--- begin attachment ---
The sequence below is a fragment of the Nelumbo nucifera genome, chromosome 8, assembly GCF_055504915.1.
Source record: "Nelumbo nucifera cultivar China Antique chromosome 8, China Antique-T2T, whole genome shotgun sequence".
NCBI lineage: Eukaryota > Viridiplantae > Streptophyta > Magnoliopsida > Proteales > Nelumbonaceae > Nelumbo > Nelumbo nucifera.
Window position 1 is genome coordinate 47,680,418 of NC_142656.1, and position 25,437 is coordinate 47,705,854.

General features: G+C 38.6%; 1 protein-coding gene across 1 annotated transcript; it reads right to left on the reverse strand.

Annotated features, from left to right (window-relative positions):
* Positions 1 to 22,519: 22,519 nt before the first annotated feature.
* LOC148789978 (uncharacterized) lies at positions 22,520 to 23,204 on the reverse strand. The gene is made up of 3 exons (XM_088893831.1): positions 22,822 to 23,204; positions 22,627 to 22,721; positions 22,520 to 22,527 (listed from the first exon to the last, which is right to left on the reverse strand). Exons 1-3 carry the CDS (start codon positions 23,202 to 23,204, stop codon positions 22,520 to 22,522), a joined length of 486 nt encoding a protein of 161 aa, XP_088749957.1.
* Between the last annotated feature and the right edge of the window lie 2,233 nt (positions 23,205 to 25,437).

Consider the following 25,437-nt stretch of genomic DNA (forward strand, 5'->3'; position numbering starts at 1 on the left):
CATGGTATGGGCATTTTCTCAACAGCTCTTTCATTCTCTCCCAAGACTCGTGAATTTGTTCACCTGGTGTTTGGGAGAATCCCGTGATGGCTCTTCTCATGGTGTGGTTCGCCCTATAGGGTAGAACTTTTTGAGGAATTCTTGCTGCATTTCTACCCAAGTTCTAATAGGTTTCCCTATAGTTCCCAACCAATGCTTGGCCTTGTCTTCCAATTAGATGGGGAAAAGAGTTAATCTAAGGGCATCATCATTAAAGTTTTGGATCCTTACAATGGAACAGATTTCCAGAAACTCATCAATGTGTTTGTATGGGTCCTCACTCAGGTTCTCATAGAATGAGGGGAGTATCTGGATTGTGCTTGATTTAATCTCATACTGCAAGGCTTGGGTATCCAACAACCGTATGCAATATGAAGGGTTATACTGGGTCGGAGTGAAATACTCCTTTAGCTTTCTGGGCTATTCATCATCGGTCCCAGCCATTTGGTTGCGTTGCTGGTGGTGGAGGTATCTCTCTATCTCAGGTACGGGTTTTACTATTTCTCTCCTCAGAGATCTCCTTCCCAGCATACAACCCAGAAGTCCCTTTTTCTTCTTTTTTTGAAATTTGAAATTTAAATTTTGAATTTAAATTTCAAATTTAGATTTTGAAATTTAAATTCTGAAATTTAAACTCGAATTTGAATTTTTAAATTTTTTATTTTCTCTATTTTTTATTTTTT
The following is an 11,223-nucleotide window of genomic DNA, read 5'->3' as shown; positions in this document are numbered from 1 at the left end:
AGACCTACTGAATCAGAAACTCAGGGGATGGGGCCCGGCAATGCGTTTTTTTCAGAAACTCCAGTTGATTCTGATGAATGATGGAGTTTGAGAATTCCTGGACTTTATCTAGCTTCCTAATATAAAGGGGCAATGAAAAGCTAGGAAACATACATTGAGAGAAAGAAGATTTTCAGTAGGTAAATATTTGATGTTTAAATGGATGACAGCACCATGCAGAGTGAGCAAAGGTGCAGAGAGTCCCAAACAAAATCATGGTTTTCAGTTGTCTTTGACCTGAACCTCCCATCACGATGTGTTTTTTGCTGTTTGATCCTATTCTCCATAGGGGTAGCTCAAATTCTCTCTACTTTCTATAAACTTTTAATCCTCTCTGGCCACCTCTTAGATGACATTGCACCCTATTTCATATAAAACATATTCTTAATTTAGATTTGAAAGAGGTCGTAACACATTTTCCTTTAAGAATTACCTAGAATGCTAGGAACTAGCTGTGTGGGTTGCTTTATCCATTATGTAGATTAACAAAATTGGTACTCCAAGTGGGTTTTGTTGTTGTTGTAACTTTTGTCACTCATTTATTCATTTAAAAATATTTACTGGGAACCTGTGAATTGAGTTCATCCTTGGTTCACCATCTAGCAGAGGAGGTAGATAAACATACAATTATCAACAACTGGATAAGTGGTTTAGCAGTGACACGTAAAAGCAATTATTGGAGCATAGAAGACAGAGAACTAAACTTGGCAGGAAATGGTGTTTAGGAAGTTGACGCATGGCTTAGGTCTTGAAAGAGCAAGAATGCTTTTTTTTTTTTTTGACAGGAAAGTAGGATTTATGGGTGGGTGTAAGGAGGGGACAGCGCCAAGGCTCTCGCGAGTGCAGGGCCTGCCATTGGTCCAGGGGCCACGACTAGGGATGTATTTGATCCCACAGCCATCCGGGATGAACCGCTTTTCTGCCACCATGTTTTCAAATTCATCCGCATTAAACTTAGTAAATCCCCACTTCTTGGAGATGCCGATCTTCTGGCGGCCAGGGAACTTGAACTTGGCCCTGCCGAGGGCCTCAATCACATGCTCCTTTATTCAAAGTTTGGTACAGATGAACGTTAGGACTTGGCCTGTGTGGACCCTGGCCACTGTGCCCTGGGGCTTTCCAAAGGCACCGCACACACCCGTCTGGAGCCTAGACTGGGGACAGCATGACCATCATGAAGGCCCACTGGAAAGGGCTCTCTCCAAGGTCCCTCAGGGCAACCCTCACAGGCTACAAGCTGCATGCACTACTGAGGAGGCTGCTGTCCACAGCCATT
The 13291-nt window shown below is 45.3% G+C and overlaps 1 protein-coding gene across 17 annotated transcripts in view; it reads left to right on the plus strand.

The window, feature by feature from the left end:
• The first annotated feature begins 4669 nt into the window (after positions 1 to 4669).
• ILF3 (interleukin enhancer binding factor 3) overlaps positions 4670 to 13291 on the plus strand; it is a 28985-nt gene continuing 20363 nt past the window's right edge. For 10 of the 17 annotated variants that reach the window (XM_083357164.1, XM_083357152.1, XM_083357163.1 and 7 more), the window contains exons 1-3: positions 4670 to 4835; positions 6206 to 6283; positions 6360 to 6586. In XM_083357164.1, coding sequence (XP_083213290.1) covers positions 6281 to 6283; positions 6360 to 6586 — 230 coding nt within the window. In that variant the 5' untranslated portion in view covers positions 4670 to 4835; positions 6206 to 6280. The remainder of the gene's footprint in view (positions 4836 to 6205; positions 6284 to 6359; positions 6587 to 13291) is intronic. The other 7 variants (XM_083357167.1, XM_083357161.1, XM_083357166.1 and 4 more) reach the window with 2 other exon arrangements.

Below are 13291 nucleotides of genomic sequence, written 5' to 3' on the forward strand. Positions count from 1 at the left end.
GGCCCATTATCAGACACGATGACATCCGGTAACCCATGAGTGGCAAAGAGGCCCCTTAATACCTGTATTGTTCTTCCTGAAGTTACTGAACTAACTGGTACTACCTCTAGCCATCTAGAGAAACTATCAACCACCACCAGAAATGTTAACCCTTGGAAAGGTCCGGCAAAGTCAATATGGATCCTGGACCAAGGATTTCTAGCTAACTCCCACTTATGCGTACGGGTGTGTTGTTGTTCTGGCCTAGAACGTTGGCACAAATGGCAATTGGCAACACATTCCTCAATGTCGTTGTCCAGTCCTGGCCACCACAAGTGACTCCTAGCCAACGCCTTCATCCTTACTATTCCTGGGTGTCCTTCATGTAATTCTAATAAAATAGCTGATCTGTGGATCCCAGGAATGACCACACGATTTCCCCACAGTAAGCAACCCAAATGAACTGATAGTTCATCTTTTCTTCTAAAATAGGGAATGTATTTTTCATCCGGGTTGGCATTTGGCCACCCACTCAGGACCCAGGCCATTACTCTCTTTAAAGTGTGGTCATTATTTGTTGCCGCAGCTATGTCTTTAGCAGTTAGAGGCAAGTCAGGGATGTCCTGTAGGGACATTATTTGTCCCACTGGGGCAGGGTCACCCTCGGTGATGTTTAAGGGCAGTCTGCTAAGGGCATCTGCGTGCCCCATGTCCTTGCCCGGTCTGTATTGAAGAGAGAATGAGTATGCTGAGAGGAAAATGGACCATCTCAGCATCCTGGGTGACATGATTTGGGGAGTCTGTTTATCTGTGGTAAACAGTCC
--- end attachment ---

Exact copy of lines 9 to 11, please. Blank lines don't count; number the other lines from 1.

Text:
* Between the last annotated feature and the right edge of the window lie 2,233 nt (positions 23,205 to 25,437).

Consider the following 25,437-nt stretch of genomic DNA (forward strand, 5'->3'; position numbering starts at 1 on the left):
CATGGTATGGGCATTTTCTCAACAGCTCTTTCATTCTCTCCCAAGACTCGTGAATTTGTTCACCTGGTGTTTGGGAGAATCCCGTGATGGCTCTTCTCATGGTGTGGTTCGCCCTATAGGGTAGAACTTTTTGAGGAATTCTTGCTGCATTTCTACCCAAGTTCTAATAGGTTTCCCTATAGTTCCCAACCAATGCTTGGCCTTGTCTTCCAATTAGATGGGGAAAAGAGTTAATCTAAGGGCATCATCATTAAAGTTTTGGATCCTTACAATGGAACAGATTTCCAGAAACTCATCAATGTGTTTGTATGGGTCCTCACTCAGGTTCTCATAGAATGAGGGGAGTATCTGGATTGTGCTTGATTTAATCTCATACTGCAAGGCTTGGGTATCCAACAACCGTATGCAATATGAAGGGTTATACTGGGTCGGAGTGAAATACTCCTTTAGCTTTCTGGGCTATTCATCATCGGTCCCAGCCATTTGGTTGCGTTGCTGGTGGTGGAGGTATCTCTCTATCTCAGGTACGGGTTTTACTATTTCTCTCCTCAGAGATCTCCTTCCCAGCATACAACCCAGAAGTCCCTTTTTCTTCTTTTTTTGAAATTTGAAATTTAAATTTTGAATTTAAATTTCAAATTTAGATTTTGAAATTTAAATTCTGAAATTTAAACTCGAATTTGAATTTTTAAATTTTTTATTTTCTCTATTTTTTATTTTTT